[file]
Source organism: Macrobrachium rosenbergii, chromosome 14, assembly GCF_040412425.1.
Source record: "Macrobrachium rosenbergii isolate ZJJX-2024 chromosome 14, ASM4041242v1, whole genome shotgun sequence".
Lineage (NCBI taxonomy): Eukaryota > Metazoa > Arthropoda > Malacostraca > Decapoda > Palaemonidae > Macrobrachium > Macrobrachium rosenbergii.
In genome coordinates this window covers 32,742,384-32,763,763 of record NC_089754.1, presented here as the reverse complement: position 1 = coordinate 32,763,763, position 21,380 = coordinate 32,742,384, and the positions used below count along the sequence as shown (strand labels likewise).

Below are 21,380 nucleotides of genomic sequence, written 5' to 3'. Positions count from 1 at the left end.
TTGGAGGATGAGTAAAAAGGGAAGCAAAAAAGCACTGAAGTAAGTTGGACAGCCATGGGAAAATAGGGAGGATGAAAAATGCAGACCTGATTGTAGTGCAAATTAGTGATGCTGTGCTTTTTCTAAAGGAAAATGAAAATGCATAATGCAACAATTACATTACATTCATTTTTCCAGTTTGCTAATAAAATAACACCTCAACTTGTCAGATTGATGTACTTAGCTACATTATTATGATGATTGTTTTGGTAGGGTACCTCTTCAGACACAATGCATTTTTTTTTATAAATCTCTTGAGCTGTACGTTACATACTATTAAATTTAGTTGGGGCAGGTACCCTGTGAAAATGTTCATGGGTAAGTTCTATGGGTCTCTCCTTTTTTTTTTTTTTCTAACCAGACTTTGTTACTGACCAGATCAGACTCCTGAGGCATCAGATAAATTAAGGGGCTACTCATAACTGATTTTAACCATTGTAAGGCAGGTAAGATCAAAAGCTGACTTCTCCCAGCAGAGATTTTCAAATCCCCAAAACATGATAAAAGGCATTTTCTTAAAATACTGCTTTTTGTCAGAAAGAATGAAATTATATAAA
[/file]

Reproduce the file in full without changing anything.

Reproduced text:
Source organism: Macrobrachium rosenbergii, chromosome 14, assembly GCF_040412425.1.
Source record: "Macrobrachium rosenbergii isolate ZJJX-2024 chromosome 14, ASM4041242v1, whole genome shotgun sequence".
Lineage (NCBI taxonomy): Eukaryota > Metazoa > Arthropoda > Malacostraca > Decapoda > Palaemonidae > Macrobrachium > Macrobrachium rosenbergii.
In genome coordinates this window covers 32,742,384-32,763,763 of record NC_089754.1, presented here as the reverse complement: position 1 = coordinate 32,763,763, position 21,380 = coordinate 32,742,384, and the positions used below count along the sequence as shown (strand labels likewise).

Below are 21,380 nucleotides of genomic sequence, written 5' to 3'. Positions count from 1 at the left end.
TTGGAGGATGAGTAAAAAGGGAAGCAAAAAAGCACTGAAGTAAGTTGGACAGCCATGGGAAAATAGGGAGGATGAAAAATGCAGACCTGATTGTAGTGCAAATTAGTGATGCTGTGCTTTTTCTAAAGGAAAATGAAAATGCATAATGCAACAATTACATTACATTCATTTTTCCAGTTTGCTAATAAAATAACACCTCAACTTGTCAGATTGATGTACTTAGCTACATTATTATGATGATTGTTTTGGTAGGGTACCTCTTCAGACACAATGCATTTTTTTTTATAAATCTCTTGAGCTGTACGTTACATACTATTAAATTTAGTTGGGGCAGGTACCCTGTGAAAATGTTCATGGGTAAGTTCTATGGGTCTCTCCTTTTTTTTTTTTTTCTAACCAGACTTTGTTACTGACCAGATCAGACTCCTGAGGCATCAGATAAATTAAGGGGCTACTCATAACTGATTTTAACCATTGTAAGGCAGGTAAGATCAAAAGCTGACTTCTCCCAGCAGAGATTTTCAAATCCCCAAAACATGATAAAAGGCATTTTCTTAAAATACTGCTTTTTGTCAGAAAGAATGAAATTATATAAA